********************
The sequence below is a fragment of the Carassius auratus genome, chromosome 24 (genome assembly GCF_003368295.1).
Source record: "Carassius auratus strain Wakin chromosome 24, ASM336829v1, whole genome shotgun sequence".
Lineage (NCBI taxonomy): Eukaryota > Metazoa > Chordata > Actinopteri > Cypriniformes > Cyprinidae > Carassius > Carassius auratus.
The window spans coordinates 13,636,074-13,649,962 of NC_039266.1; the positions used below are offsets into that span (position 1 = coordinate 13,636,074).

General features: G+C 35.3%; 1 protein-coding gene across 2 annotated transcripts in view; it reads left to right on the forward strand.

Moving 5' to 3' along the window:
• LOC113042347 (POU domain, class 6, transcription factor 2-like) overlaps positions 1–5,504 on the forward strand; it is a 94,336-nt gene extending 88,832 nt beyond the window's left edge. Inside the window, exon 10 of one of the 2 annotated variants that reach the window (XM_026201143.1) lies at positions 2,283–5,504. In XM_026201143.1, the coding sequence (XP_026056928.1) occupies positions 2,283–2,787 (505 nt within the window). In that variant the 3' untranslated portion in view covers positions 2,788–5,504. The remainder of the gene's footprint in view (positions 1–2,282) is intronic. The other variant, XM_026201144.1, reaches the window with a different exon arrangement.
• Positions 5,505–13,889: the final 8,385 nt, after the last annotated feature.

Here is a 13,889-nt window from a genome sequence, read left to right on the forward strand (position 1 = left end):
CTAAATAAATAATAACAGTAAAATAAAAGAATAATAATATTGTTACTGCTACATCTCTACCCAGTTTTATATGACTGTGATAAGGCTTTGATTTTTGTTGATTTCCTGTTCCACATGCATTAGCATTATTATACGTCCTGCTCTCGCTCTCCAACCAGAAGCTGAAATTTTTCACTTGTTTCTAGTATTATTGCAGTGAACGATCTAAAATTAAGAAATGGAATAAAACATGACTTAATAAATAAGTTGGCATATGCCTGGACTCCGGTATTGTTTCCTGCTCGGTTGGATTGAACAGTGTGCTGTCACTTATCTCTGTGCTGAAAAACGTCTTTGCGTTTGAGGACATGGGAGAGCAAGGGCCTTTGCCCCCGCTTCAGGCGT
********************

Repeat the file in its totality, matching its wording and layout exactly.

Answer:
The sequence below is a fragment of the Carassius auratus genome, chromosome 24 (genome assembly GCF_003368295.1).
Source record: "Carassius auratus strain Wakin chromosome 24, ASM336829v1, whole genome shotgun sequence".
Lineage (NCBI taxonomy): Eukaryota > Metazoa > Chordata > Actinopteri > Cypriniformes > Cyprinidae > Carassius > Carassius auratus.
The window spans coordinates 13,636,074-13,649,962 of NC_039266.1; the positions used below are offsets into that span (position 1 = coordinate 13,636,074).

General features: G+C 35.3%; 1 protein-coding gene across 2 annotated transcripts in view; it reads left to right on the forward strand.

Moving 5' to 3' along the window:
• LOC113042347 (POU domain, class 6, transcription factor 2-like) overlaps positions 1–5,504 on the forward strand; it is a 94,336-nt gene extending 88,832 nt beyond the window's left edge. Inside the window, exon 10 of one of the 2 annotated variants that reach the window (XM_026201143.1) lies at positions 2,283–5,504. In XM_026201143.1, the coding sequence (XP_026056928.1) occupies positions 2,283–2,787 (505 nt within the window). In that variant the 3' untranslated portion in view covers positions 2,788–5,504. The remainder of the gene's footprint in view (positions 1–2,282) is intronic. The other variant, XM_026201144.1, reaches the window with a different exon arrangement.
• Positions 5,505–13,889: the final 8,385 nt, after the last annotated feature.

Here is a 13,889-nt window from a genome sequence, read left to right on the forward strand (position 1 = left end):
CTAAATAAATAATAACAGTAAAATAAAAGAATAATAATATTGTTACTGCTACATCTCTACCCAGTTTTATATGACTGTGATAAGGCTTTGATTTTTGTTGATTTCCTGTTCCACATGCATTAGCATTATTATACGTCCTGCTCTCGCTCTCCAACCAGAAGCTGAAATTTTTCACTTGTTTCTAGTATTATTGCAGTGAACGATCTAAAATTAAGAAATGGAATAAAACATGACTTAATAAATAAGTTGGCATATGCCTGGACTCCGGTATTGTTTCCTGCTCGGTTGGATTGAACAGTGTGCTGTCACTTATCTCTGTGCTGAAAAACGTCTTTGCGTTTGAGGACATGGGAGAGCAAGGGCCTTTGCCCCCGCTTCAGGCGT